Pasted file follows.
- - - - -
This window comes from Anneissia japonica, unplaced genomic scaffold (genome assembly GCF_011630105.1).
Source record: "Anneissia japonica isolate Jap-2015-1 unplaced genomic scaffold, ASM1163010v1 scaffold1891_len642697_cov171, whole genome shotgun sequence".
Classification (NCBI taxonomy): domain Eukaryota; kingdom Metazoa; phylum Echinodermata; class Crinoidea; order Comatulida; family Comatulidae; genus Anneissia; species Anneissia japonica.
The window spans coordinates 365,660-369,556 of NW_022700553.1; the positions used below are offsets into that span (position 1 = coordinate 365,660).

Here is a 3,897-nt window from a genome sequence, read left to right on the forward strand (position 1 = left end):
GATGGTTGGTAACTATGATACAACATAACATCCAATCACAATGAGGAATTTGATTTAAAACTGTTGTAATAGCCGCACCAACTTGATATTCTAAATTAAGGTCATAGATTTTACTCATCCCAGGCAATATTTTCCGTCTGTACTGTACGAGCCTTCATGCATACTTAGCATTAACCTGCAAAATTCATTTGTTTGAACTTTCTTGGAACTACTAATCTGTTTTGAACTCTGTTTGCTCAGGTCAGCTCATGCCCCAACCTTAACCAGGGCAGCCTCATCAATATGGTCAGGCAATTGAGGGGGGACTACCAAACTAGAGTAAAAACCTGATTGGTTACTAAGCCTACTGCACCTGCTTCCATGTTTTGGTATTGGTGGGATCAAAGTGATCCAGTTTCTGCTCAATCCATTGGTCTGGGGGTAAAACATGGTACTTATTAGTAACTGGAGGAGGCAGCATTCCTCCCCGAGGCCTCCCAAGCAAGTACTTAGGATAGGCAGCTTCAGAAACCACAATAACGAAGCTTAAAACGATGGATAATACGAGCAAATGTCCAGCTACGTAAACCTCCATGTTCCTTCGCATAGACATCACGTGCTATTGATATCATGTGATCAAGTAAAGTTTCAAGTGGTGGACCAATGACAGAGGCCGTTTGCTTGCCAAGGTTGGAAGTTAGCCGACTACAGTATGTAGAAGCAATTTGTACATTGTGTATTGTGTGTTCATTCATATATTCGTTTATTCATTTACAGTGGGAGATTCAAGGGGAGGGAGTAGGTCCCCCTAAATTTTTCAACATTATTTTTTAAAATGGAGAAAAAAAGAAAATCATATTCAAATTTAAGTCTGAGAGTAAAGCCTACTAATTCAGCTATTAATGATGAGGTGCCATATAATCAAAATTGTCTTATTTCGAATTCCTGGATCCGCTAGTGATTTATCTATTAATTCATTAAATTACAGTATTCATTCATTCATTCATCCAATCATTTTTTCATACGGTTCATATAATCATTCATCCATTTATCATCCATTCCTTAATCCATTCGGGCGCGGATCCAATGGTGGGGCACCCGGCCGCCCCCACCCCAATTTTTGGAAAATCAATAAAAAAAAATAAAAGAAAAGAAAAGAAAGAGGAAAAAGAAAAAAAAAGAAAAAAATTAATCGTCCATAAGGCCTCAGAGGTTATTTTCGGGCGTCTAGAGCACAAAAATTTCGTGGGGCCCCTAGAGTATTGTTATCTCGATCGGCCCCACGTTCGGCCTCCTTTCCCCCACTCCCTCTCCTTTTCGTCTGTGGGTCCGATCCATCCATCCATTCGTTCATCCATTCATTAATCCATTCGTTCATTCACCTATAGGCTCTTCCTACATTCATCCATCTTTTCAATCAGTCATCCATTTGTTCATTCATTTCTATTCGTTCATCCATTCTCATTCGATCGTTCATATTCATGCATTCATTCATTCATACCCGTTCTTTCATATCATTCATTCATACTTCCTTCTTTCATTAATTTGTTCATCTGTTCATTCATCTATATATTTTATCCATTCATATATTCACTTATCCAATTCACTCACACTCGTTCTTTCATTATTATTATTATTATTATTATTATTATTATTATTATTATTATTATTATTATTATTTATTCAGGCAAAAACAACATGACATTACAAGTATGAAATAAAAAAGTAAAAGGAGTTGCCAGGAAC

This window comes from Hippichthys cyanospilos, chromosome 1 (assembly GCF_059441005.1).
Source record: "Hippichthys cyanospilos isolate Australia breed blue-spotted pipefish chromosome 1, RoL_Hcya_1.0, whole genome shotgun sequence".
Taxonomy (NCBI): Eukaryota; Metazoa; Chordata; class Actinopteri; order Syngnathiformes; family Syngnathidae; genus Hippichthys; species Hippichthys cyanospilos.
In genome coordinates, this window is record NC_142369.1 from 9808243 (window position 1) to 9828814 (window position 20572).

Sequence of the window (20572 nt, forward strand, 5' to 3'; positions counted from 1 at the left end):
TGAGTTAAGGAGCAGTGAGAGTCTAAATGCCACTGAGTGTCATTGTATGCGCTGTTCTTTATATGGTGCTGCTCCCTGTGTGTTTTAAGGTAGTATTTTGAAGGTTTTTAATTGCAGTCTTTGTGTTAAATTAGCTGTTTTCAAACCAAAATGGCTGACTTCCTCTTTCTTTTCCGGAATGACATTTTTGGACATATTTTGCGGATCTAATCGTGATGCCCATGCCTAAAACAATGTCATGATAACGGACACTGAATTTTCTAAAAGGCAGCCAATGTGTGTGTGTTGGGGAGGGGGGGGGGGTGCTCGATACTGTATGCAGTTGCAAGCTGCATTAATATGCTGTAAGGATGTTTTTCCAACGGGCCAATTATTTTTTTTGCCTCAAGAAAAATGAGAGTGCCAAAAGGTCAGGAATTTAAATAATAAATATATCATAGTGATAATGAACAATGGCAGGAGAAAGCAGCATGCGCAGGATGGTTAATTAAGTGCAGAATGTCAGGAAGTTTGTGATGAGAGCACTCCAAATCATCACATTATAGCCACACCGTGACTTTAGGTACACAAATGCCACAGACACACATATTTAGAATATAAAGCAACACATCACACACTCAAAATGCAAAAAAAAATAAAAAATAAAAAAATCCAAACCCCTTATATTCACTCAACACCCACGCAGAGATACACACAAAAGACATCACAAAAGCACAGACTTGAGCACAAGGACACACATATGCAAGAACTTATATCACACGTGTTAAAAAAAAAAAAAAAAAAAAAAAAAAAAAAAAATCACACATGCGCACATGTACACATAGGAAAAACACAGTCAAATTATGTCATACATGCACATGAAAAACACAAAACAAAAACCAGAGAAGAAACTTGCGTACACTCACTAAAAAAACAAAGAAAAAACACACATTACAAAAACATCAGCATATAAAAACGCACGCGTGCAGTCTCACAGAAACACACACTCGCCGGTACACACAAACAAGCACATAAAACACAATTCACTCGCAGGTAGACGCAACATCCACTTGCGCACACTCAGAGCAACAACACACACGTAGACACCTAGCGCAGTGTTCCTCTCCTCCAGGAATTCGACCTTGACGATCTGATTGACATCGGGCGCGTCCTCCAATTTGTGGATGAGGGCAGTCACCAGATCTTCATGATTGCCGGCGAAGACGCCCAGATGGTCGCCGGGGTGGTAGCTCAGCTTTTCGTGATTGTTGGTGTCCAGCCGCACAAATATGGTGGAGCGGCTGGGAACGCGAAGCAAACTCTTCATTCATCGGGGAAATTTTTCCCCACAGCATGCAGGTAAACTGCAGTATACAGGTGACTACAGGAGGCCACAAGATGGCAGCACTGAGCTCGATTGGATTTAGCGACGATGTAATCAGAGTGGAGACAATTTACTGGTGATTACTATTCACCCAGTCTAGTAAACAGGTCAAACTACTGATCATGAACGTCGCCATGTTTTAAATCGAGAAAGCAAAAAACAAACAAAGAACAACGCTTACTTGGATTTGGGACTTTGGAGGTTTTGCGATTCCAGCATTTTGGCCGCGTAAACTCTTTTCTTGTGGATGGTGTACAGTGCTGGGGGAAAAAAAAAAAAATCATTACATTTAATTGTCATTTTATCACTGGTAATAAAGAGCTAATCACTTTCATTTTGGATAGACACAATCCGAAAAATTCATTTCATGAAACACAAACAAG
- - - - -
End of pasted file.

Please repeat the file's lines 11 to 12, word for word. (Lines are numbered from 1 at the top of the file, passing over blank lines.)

Sequence of the window (20572 nt, forward strand, 5' to 3'; positions counted from 1 at the left end):
TGAGTTAAGGAGCAGTGAGAGTCTAAATGCCACTGAGTGTCATTGTATGCGCTGTTCTTTATATGGTGCTGCTCCCTGTGTGTTTTAAGGTAGTATTTTGAAGGTTTTTAATTGCAGTCTTTGTGTTAAATTAGCTGTTTTCAAACCAAAATGGCTGACTTCCTCTTTCTTTTCCGGAATGACATTTTTGGACATATTTTGCGGATCTAATCGTGATGCCCATGCCTAAAACAATGTCATGATAACGGACACTGAATTTTCTAAAAGGCAGCCAATGTGTGTGTGTTGGGGAGGGGGGGGGGGTGCTCGATACTGTATGCAGTTGCAAGCTGCATTAATATGCTGTAAGGATGTTTTTCCAACGGGCCAATTATTTTTTTTGCCTCAAGAAAAATGAGAGTGCCAAAAGGTCAGGAATTTAAATAATAAATATATCATAGTGATAATGAACAATGGCAGGAGAAAGCAGCATGCGCAGGATGGTTAATTAAGTGCAGAATGTCAGGAAGTTTGTGATGAGAGCACTCCAAATCATCACATTATAGCCACACCGTGACTTTAGGTACACAAATGCCACAGACACACATATTTAGAATATAAAGCAACACATCACACACTCAAAATGCAAAAAAAAATAAAAAATAAAAAAATCCAAACCCCTTATATTCACTCAACACCCACGCAGAGATACACACAAAAGACATCACAAAAGCACAGACTTGAGCACAAGGACACACATATGCAAGAACTTATATCACACGTGTTAAAAAAAAAAAAAAAAAAAAAAAAAAAAAAAAATCACACATGCGCACATGTACACATAGGAAAAACACAGTCAAATTATGTCATACATGCACATGAAAAACACAAAACAAAAACCAGAGAAGAAACTTGCGTACACTCACTAAAAAAACAAAGAAAAAACACACATTACAAAAACATCAGCATATAAAAACGCACGCGTGCAGTCTCACAGAAACACACACTCGCCGGTACACACAAACAAGCACATAAAACACAATTCACTCGCAGGTAGACGCAACATCCACTTGCGCACACTCAGAGCAACAACACACACGTAGACACCTAGCGCAGTGTTCCTCTCCTCCAGGAATTCGACCTTGACGATCTGATTGACATCGGGCGCGTCCTCCAATTTGTGGATGAGGGCAGTCACCAGATCTTCATGATTGCCGGCGAAGACGCCCAGATGGTCGCCGGGGTGGTAGCTCAGCTTTTCGTGATTGTTGGTGTCCAGCCGCACAAATATGGTGGAGCGGCTGGGAACGCGAAGCAAACTCTTCATTCATCGGGGAAATTTTTCCCCACAGCATGCAGGTAAACTGCAGTATACAGGTGACTACAGGAGGCCACAAGATGGCAGCACTGAGCTCGATTGGATTTAGCGACGATGTAATCAGAGTGGAGACAATTTACTGGTGATTACTATTCACCCAGTCTAGTAAACAGGTCAAACTACTGATCATGAACGTCGCCATGTTTTAAATCGAGAAAGCAAAAAACAAACAAAGAACAACGCTTACTTGGATTTGGGACTTTGGAGGTTTTGCGATTCCAGCATTTTGGCCGCGTAAACTCTTTTCTTGTGGATGGTGTACAGTGCTGGGGGAAAAAAAAAAAAATCATTACATTTAATTGTCATTTTATCACTGGTAATAAAGAGCTAATCACTTTCATTTTGGATAGACACAATCCGAAAAATTCATTTCATGAAACACAAACAAG